Changes to temporary work visas

After mid-2021, we are introducing a new 3-check visa application system and replacing six temporary work visas with one.

New visa application process

The new visa application process will be employer led. Before hiring a migrant on the new employer-assisted temporary work visa, employers will need to:

  • apply for accreditation
  • apply for a job check to make sure the role they want to fill cannot be done by New Zealanders, and
  • request a migrant worker to apply for a visa.

A new temporary work visa

The new employer-assisted work visa replaces these 6 work visas:

  • Essential Skills Work Visa
  • Essential Skills Work Visa — approved in principle
  • Talent (Accredited Employer) Work Visa
  • Long Term Skill Shortage List Work Visa
  • Silver Fern Job Search Visa (closed 7 October 2019)
  • Silver Fern Practical Experience Visa.

A new system with 3 checks

The system will introduce 3 checks before an employer can hire a migrant worker. These checks are:

  • the employer check — employers need accreditation to pass this
  • the job check
  • the migrant worker check.

Employer check

The employer check will replace 3 current employer schemes:

  • approval in principle (AIP) before an employer hires workers on an Essential Skills Work Visa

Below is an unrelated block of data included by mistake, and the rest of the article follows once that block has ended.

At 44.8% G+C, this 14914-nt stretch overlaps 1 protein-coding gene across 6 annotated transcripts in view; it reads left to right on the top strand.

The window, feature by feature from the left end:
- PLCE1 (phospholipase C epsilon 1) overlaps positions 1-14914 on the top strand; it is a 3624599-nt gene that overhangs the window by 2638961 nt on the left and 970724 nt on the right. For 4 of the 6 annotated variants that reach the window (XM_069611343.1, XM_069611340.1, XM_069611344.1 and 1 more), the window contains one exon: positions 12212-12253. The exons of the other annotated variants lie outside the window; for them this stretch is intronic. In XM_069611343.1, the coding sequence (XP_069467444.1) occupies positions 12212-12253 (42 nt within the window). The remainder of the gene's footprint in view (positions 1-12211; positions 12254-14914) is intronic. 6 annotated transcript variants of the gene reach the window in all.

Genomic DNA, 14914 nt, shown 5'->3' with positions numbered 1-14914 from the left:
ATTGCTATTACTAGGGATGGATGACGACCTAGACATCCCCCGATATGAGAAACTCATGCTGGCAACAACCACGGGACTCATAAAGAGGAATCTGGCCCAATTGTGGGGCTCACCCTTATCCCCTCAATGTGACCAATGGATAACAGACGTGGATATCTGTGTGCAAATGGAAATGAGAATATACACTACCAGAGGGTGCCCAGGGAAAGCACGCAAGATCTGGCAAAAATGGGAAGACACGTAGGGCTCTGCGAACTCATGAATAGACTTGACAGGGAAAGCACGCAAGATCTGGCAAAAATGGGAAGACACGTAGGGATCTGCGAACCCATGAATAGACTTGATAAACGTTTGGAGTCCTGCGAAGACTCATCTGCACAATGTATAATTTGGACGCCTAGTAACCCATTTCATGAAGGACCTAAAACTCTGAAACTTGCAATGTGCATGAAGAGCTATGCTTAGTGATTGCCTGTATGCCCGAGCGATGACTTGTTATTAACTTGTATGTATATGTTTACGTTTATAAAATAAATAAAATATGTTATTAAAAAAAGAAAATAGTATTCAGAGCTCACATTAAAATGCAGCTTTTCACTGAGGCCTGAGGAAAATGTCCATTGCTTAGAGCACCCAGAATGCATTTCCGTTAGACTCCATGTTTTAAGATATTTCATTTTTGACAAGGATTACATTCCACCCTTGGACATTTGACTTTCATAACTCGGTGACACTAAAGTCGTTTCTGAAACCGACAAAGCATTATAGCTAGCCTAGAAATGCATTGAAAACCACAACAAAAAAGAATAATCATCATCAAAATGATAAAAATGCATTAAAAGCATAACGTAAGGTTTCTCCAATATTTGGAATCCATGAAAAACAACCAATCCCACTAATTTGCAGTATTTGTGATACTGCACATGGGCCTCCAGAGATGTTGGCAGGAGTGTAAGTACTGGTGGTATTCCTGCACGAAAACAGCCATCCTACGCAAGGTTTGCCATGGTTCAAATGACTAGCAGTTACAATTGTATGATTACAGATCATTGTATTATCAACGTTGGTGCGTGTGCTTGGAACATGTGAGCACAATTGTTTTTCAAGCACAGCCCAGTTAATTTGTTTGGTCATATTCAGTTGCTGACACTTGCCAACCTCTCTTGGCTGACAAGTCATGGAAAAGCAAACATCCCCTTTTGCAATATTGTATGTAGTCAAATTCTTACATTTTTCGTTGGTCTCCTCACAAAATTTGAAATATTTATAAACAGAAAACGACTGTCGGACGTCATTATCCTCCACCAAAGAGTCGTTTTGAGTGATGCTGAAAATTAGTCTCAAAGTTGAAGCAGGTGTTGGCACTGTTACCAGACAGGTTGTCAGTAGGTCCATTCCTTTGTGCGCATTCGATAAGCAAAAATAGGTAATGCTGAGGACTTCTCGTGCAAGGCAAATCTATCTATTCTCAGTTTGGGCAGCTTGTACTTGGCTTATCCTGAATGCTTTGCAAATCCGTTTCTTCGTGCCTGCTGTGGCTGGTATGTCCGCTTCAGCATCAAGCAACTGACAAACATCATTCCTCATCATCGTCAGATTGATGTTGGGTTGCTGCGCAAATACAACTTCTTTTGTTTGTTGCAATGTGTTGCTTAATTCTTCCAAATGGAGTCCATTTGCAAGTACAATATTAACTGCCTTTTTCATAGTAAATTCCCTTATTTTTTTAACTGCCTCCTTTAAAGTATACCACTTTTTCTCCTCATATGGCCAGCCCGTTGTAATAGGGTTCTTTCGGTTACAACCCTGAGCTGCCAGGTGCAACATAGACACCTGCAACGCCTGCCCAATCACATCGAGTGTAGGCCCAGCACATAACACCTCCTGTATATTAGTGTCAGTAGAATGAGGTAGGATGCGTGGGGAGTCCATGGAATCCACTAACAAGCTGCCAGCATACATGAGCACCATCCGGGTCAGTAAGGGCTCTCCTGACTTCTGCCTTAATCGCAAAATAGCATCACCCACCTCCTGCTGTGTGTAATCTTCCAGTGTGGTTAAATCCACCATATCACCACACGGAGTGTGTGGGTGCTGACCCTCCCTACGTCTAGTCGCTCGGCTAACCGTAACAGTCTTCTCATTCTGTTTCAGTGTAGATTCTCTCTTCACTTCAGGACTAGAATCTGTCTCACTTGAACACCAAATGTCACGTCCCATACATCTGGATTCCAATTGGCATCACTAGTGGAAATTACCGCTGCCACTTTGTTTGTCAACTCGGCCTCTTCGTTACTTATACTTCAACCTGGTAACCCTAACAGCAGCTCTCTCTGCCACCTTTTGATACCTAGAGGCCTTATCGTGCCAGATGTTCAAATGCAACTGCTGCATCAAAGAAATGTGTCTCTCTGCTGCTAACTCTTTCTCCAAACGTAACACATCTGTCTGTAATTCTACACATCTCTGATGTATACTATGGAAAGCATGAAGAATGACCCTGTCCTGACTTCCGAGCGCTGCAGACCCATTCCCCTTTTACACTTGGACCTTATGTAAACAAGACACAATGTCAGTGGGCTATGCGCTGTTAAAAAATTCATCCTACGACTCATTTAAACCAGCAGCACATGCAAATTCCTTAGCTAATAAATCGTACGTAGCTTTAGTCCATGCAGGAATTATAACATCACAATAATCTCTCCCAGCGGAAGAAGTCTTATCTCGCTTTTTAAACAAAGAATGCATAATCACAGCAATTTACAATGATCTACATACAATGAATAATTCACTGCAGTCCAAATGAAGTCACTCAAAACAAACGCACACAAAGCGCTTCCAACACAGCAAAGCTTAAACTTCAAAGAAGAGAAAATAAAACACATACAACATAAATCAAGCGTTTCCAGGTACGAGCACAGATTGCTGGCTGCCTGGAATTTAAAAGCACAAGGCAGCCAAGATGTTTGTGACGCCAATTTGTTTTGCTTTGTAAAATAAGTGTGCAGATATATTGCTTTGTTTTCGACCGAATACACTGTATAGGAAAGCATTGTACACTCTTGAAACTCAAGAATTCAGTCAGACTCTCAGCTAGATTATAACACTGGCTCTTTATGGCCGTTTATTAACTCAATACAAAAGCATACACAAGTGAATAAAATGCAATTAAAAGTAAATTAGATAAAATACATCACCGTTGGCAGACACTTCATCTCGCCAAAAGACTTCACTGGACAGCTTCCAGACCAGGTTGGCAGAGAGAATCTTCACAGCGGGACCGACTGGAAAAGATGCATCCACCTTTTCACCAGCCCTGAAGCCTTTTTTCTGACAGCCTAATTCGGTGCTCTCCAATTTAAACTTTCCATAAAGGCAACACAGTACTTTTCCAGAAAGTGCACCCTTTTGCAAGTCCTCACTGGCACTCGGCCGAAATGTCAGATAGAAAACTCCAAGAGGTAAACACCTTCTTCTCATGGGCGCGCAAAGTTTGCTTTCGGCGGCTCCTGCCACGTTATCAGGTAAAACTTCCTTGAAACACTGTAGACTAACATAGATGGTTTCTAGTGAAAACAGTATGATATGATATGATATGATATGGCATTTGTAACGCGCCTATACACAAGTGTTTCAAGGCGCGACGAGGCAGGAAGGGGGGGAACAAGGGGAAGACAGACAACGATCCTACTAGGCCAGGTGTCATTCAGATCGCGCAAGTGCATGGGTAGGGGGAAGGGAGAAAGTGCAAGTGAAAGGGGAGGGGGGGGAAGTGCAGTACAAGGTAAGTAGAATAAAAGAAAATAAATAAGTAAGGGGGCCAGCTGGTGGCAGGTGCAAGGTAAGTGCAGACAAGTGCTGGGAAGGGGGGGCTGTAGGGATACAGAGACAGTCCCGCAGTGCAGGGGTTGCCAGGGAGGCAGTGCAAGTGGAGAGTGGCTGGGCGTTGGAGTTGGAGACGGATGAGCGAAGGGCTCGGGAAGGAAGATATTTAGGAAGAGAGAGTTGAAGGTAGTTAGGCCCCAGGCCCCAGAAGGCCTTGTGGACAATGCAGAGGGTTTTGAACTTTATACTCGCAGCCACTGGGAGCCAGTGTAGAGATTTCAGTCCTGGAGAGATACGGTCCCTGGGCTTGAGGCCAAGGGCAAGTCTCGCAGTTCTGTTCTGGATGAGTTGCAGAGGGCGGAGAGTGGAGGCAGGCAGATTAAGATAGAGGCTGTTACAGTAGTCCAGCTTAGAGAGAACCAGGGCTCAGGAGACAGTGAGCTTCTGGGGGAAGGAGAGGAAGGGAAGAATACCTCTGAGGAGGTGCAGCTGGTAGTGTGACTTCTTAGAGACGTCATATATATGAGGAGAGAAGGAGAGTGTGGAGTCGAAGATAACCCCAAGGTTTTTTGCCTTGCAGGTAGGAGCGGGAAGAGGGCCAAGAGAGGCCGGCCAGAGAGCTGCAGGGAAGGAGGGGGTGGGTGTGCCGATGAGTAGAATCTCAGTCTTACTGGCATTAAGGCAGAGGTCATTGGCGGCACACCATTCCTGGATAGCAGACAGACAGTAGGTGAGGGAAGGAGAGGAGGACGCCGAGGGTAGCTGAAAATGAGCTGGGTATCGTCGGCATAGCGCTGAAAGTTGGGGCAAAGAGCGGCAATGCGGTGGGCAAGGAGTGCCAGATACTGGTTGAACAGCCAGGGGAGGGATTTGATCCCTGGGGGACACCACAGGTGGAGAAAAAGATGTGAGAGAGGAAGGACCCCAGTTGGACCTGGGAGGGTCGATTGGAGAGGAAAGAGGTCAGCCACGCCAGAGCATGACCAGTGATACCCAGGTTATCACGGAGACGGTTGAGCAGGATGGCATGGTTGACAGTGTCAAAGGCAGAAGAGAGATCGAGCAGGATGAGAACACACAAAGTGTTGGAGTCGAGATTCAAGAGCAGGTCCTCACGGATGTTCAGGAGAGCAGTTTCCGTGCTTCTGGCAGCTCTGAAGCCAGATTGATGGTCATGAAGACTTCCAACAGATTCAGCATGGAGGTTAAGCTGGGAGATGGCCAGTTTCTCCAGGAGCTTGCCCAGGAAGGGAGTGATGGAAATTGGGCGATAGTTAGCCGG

• Accreditation as a Talent Accredited Employer, and
  • Labour Hire employers accreditation for Essential Skills work visas.

To pass the employer check you need accreditation in the new system. Only accredited employers can hire a migrant worker on the employer-assisted work visa.

Standard and high-volume accreditation

These 2 main accreditation levels are:

  • standard accreditation — for employers who want to hire 5 or fewer migrant workers, and
  • high-volume accreditation — for employers who want to hire 6 or more migrant workers.

This only includes employees you want to hire on employer-assisted work visas.

Franchisees and Labour Hire companies will need to meet additional criteria to get accredited.

When you are approved you will receive accreditation for 12 months. At renewal, some employers will be granted accreditation for 24 months.

Criteria for standard accreditation

To gain standard accreditation you must not be on a non-compliant stand-down list — a list of employers who have broken employment law.

You must also comply with all relevant industry and regulatory standards.

Criteria for high-volume accreditation

High-volume employers must commit to improving pay and employment conditions, as well as training and upskilling New Zealanders.

Application process

We will retain information you previously supplied when applying for renewed accreditation.

You will need a New Zealand Business Number (NZBN) so we can link your business information with the new platform.

The system will guide you to ensure you provide all the information we need.

You will need to pay the fee for the employer check.

INZ will work with employers to transition to the new accreditation process. More details about the new accreditation criteria will be provided to employers in early 2021.

Job check

The job check will confirm the job pays our market rate, the terms and conditions comply with our employment laws, and you have done a labour market test if you need to.